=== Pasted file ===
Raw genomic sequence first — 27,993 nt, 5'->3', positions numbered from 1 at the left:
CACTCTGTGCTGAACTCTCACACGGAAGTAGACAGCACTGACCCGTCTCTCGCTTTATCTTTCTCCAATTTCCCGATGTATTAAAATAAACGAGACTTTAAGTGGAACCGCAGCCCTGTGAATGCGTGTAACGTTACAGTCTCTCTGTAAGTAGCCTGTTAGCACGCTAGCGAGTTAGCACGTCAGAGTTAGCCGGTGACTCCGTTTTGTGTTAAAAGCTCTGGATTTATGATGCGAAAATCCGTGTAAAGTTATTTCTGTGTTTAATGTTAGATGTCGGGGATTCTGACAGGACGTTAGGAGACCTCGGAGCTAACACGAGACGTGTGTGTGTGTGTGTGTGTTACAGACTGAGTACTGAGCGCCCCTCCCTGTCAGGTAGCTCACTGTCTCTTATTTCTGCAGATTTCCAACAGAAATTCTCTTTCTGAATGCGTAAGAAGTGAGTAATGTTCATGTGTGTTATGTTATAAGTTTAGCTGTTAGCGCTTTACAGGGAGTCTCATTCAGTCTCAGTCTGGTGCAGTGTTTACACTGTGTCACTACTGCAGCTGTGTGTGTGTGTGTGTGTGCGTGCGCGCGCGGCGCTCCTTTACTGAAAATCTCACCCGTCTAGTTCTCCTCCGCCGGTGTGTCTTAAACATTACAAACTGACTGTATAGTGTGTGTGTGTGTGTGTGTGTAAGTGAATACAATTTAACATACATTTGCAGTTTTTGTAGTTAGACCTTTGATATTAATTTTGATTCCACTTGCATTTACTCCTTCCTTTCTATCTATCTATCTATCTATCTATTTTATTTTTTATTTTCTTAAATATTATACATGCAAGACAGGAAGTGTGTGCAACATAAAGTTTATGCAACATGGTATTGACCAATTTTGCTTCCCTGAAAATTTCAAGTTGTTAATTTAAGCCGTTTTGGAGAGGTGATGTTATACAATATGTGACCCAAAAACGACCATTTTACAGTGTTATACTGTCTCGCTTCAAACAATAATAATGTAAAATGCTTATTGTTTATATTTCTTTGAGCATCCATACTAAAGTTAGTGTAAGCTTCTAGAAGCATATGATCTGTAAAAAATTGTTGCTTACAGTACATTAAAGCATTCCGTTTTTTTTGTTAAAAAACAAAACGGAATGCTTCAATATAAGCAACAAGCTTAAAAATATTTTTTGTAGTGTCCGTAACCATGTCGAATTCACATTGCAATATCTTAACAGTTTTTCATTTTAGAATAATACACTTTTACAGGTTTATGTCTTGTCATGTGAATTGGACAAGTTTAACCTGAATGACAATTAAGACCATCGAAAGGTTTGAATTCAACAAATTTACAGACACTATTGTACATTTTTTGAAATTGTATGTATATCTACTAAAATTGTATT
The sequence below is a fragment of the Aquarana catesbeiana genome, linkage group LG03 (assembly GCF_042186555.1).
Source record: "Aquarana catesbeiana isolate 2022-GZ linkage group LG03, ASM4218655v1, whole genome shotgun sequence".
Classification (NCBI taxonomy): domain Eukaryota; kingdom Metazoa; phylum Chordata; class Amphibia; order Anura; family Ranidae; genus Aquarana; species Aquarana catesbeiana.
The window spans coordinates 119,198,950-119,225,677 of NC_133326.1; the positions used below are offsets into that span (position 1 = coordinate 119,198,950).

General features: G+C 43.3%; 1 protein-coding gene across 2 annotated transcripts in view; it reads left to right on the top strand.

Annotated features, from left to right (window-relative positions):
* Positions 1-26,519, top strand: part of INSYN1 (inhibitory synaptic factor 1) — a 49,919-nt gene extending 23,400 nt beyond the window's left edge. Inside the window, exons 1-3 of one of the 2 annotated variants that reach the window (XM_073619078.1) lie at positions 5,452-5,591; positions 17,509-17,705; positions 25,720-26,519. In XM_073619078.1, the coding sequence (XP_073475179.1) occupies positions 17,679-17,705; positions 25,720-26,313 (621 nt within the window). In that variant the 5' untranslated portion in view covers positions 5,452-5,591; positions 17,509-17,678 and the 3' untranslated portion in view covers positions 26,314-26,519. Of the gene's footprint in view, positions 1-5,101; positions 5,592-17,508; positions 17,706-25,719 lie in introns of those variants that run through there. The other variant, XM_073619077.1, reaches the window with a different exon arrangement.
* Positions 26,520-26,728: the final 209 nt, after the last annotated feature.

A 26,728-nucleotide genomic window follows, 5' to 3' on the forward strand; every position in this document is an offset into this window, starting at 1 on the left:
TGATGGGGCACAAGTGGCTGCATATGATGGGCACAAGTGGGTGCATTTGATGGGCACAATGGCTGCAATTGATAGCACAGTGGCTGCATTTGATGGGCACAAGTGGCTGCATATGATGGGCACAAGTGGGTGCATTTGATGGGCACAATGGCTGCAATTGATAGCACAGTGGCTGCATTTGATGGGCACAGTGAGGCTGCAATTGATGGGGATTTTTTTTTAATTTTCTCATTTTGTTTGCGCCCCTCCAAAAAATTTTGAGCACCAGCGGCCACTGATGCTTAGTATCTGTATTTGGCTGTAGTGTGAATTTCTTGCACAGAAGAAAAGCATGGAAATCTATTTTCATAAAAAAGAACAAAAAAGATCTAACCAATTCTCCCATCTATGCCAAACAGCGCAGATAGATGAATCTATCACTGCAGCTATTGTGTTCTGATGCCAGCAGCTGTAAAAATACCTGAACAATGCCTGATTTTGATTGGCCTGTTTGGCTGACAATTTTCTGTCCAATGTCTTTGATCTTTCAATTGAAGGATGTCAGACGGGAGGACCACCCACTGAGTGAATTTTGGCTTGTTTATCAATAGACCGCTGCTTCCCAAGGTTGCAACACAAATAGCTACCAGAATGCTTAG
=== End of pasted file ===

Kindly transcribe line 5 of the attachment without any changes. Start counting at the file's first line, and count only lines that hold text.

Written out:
Classification (NCBI taxonomy): domain Eukaryota; kingdom Metazoa; phylum Chordata; class Amphibia; order Anura; family Ranidae; genus Aquarana; species Aquarana catesbeiana.